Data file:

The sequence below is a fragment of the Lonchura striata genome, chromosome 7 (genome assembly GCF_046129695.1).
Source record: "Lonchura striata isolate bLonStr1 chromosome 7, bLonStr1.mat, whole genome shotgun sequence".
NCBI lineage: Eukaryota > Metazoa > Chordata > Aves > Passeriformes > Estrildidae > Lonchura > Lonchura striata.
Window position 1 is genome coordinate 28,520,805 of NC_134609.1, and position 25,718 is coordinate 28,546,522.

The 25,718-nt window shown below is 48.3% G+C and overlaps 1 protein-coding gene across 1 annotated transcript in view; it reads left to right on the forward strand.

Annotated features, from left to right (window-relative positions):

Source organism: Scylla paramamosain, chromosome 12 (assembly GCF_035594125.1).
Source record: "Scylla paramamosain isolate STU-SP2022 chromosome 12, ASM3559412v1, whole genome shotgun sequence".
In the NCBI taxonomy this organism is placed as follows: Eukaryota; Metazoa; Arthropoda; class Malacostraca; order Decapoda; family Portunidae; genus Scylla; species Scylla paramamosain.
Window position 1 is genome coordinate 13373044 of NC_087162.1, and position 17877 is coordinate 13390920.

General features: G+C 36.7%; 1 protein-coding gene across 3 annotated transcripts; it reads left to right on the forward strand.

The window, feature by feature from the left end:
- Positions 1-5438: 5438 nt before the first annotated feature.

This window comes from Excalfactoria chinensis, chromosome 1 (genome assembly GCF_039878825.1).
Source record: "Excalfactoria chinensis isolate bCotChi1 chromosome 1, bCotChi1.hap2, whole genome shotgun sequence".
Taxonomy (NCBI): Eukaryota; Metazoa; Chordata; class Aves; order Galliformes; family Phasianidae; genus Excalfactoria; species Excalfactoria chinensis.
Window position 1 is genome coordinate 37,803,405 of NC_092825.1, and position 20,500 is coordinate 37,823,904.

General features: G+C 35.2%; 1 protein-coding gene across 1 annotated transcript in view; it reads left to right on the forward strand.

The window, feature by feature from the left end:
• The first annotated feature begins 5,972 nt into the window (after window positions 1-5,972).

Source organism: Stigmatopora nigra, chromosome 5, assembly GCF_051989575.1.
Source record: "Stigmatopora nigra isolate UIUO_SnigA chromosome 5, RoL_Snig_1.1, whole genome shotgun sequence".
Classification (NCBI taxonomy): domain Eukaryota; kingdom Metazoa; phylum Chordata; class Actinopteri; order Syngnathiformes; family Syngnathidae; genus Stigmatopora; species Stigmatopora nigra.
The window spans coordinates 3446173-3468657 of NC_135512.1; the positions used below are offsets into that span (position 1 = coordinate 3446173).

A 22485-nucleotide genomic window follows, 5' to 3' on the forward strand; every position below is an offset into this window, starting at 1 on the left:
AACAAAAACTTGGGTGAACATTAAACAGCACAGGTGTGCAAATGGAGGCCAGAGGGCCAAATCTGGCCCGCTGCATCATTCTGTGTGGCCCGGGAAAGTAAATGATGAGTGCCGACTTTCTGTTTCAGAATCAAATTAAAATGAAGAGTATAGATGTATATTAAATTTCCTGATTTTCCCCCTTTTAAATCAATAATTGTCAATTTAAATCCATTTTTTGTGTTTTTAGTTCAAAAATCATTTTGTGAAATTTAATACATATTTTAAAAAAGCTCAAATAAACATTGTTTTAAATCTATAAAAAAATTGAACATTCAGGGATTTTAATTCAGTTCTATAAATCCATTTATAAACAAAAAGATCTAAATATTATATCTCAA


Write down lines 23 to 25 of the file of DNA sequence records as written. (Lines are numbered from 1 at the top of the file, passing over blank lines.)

Classification (NCBI taxonomy): domain Eukaryota; kingdom Metazoa; phylum Chordata; class Actinopteri; order Syngnathiformes; family Syngnathidae; genus Stigmatopora; species Stigmatopora nigra.
The window spans coordinates 3446173-3468657 of NC_135512.1; the positions used below are offsets into that span (position 1 = coordinate 3446173).

A 22485-nucleotide genomic window follows, 5' to 3' on the forward strand; every position below is an offset into this window, starting at 1 on the left: